ShareThis Page
Home

Herbs, vegetables transform cheesecakes from desserts to appetizers

| Sunday, Nov. 10, 2002

Mention cheesecake, and most people think of the rich, creamy dessert served with coffee at the end of a meal.

However, cheesecake also can be made with herbs, vegetables and salsas and served as an appetizer. In fact, one of this year's "in" hors d'oeuvre is a slice of savory cheesecake served with chips or toasted pita bread.

Some caterers and restaurateurs have been preparing savory cheesecakes for years, but the inclusion of savory cheesecake recipes in "Stop and Smell the Rosemary" from the Junior League of Houston, Texas, has prompted cooks nationwide to make these attractive appetizers for the holiday season.

Variations of the cookbook's recipes are making the party circuit, and everyone is wowed with these large, attractive and delicious-tasting cheesecakes.

The cheesecakes are large, serving at least 14 guests.

Cheesecake is not really basic cooking because you need a special baking pan, a springform pan, to form the cream cheese-based batter. You can find springform pans at kitchen shops, some supermarkets, and discount and department stores. A 9-inch pan is standard.

The ingredients list can be long, but the technique of combining them is straightforward. Just follow the steps. Some cooks warn not to overbeat the cream cheese and eggs when blending them, but I've never found that a problem.

Pay critical attention to the oven's baking temperature. Cheesecakes generally bake at 300 degrees to 350 degrees, slow and long. If the oven temperature is too hot, the cheesecake can puff and crack open on the top. If that happens, you'll have to camouflage the cracks with some sort of a topping.

Use large eggs for all of these recipes.


Baked Chili-Cheese Spread

This recipe is from Ortega.

  • 2 tablespoons yellow cornmeal
  • 1 tablespoon chili powder
  • 3 (8-ounce) packages cream cheese, softened
  • 2 eggs
  • 2 teaspoons garlic powder
  • 1 1/2 teaspoons ground cumin
  • 2 (4-ounce) cans diced green chiles
  • 1 cup green onions, sliced, divided
  • 1 (16-ounce) jar salsa (any flavor), divided
  • 2 cups (8 ounces) shredded Cheddar cheese, divided
  • Tortilla chips, assorted crackers or sliced baguettes; or a combination

Heat the oven to 325 degrees. Heavily grease the bottom and side of a 9-inch springform pan.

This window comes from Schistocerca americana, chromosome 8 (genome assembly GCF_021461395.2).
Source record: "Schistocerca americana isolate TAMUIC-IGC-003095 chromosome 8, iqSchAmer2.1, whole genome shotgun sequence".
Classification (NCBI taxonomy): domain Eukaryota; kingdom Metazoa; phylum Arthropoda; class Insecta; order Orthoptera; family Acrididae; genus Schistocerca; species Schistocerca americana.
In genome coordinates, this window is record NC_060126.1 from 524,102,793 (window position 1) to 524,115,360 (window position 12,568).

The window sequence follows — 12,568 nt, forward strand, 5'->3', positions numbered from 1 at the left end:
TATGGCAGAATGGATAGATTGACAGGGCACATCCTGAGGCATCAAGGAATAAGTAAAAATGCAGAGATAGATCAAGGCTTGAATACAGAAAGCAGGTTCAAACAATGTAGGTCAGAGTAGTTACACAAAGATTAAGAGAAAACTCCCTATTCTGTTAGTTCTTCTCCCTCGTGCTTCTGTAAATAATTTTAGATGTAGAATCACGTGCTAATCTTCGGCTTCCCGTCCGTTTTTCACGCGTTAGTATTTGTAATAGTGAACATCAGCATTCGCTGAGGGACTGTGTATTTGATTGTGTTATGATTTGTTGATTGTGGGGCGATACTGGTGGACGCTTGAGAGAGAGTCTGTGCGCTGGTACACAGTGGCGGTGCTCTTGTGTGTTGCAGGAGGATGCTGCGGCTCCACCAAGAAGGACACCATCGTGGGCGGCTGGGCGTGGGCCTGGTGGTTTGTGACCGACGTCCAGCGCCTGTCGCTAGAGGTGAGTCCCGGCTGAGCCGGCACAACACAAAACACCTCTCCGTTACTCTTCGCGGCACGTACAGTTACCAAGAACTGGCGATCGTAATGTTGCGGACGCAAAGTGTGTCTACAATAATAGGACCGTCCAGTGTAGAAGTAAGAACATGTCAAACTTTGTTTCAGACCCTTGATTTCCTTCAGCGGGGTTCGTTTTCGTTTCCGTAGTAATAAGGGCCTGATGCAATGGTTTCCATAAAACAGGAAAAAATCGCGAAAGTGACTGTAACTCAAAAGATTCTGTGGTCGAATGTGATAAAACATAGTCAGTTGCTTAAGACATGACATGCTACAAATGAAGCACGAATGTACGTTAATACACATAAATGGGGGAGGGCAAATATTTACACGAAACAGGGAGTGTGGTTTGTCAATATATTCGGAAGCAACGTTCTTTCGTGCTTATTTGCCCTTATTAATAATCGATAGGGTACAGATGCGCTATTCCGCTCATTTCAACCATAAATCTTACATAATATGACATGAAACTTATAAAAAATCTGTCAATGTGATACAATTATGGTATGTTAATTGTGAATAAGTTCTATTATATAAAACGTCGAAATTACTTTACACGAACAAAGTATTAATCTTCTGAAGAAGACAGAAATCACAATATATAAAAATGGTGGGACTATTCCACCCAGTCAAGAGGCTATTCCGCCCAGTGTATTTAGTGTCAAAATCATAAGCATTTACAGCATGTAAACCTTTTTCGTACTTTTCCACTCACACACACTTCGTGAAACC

Combine the cornmeal and chili powder. Sprinkle over the side and bottom of the prepared pan.

In a large mixer bowl, beat the cream cheese, eggs, garlic powder and cumin until smooth; stir in the chiles and 1/2 cup green onions.

Pour half of the batter into the pan. Spoon 1 cup salsa on top of the batter and sprinkle with 1 1/2 cups Cheddar cheese. Spread the remaining batter on top of the cheese.

Bake for 55 to 60 minutes or until the edges are set but the center still moves slightly. Cool completely in the pan on a wire rack. Remove the side of the springform pan. (Refrigerate if not serving immediately.)

Spread the remaining salsa on top; sprinkle with the remaining cheese and green onions. Serve with tortilla chips.

Makes 24 servings.


Artichoke Cheesecake

This recipe is from "Stop and Smell the Rosemary" published by the Junior League of Houston.

  • 4 tablespoons ( 1/2 stick) unsalted butter, melted
  • 8 sheets frozen phyllo dough, thawed
  • 3 ounces marinated artichoke hearts
  • 3 (8-ounce) packages cream cheese, softened
  • 5 ounces feta cheese, crumbled (1 1/4 cups)
  • 1 1/2 teaspoons fresh oregano, chopped
  • 1/4 teaspoon garlic powder
  • 3 eggs
  • 1/4 cup green onions, chopped
  • Roma tomatoes, sliced
  • Greek olives, pitted
  • Fresh basil leaves

Heat the oven to 400 degrees. Brush the bottom and sides of a 9-inch springform pan with a bit of the melted butter.

Place 1 sheet of phyllo in the pan so that the phyllo extends up and over the sides. Brush with butter. Repeat with the remaining phyllo and butter. Make 2 slits in the center of the stacked phyllo for steam to escape.

Bake for 9 to 10 minutes or until lightly browned. Cool on a wire rack.

Decrease the oven temperature to 325 degrees.

Drain and chop artichokes, reserving 2 tablespoons of the marinade. Set aside.